What's the difference between labiaplasty and laser vaginal rejuvenation? How do I decide which procedure I need?
Labiaplasty vs. Laser Vaginal Rejuvenation
Doctor Answers 11
Labiaplasty with Laser vaginal rejuvenation
A labiaplasty generally refers to the inner lips (labia minora) of the opening of the vagina. It can also refer to reduction of the outer lips (labia majora) of the vagina but this is much less common. A laser is a cutting instrument similar to a knife so it can be used for a labiaplasty or a vaginal tightening procedure. However, it does not offer any advantage. When used for a labiaplasty, the laser is a trimming procedure. The LVR is a vaginal or internal tightening procedure in which the vaginal muscles are tightened and the extra vaginal lining is removed. Once again, it does not have any advantages over traditional scalpel.
Have a question? Ask a doctor
Labiaplasty is not Vaginal Rejuvenation
Vaginal Rejuvenation refers to vaginal tightening (tightening of the inside of the vaginal canal)
Thus one is an 'outside' procedure, and the other is an 'inside' procedure. They can be done at the same time.
Martin Jugenburg, MD
Labiaplasty and vaginal rejuvenation are different procedures
Labiaplasty refers to modifying or changing the labia (lips). Labiaplasty may refer to modification of the labia minora (inner lips) or labia majora (outer lips). It is more common for patients to request modification of the labia minora. Vaginal rejuvenation usually refers to modifying the vagina or reducing the size or tightening the vaginal opening.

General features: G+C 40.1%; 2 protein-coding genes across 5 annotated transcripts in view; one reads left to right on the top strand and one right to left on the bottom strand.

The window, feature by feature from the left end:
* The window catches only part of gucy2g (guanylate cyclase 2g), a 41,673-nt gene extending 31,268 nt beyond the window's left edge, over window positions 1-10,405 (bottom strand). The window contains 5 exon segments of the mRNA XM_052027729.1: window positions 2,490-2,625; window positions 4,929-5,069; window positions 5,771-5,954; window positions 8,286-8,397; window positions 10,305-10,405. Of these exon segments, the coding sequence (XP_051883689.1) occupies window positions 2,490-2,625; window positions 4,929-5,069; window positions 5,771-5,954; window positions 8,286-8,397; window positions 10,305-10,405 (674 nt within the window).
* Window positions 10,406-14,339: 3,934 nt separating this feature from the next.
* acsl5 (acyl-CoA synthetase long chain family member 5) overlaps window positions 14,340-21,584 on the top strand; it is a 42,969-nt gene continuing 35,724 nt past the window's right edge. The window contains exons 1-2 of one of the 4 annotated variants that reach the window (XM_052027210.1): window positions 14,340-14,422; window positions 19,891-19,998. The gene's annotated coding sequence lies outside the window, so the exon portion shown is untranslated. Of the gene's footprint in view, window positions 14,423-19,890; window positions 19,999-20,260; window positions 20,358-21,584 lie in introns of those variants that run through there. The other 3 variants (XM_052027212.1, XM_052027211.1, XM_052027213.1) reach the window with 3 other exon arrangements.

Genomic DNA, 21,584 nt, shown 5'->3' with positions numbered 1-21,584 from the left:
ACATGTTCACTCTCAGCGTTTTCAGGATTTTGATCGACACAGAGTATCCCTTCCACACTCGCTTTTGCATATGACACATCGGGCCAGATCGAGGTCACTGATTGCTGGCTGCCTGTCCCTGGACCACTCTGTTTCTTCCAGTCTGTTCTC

You might also like...
Labia=Lips and Vagina=Vagina
Let's review the definitions to clarify this point:
- Labia is the latin term for lips. Women's external genitalia (also called vulva) are generally composed of the mons, labia majora (outer hair bearing lips) and labia minora (thinner inner lips)
A labiaplasty is any plastic surgery procedure performed on the labia but generally this is usually interpreted to be a labia minora reduction
VAGINAL REJUVENATION USUAL REFERS TO VAGINOPLASTY
- The vagina is the canal which begins at the cervix and opens into the vulvar vestibule flanked on either side by the labia minora
Vaginoplasty is any plastic surgery procedure on the vagina and NOT the labia. It typically refers to restoring the vagina to a "younger" ... more youthful condition namely making it "tighter". This can be accomplished using a scalpel, electrocautery, radiofrequency, or laser device. When laser is used it is called "laser vaginal rejuvenation"
The benefits of the laser over the other devices remain largely unproven. In my practice I tend to use electrocautery or radiofrequency.
Labiaplasty vs Laser Vaginal Rejuvenation
Laser Vaginal Rejuvenation, vaginal rejuvenation, and vaginoplasty are done to reduce the caliber of the vaginal canal for women who feel that their vaginal muscles are too loose during sex.
These procedures are sometimes done together, but they address different goals.
Laser Labiaplasty Is an External Operation-Vaginal Rejuvenation Is Internal
Thank you for your question.
Labiaplasty involves reducing the external genitalia, the Labia major or Minor. Most commonly this is done to relieve irritation of the Labia by tight fitting clothing.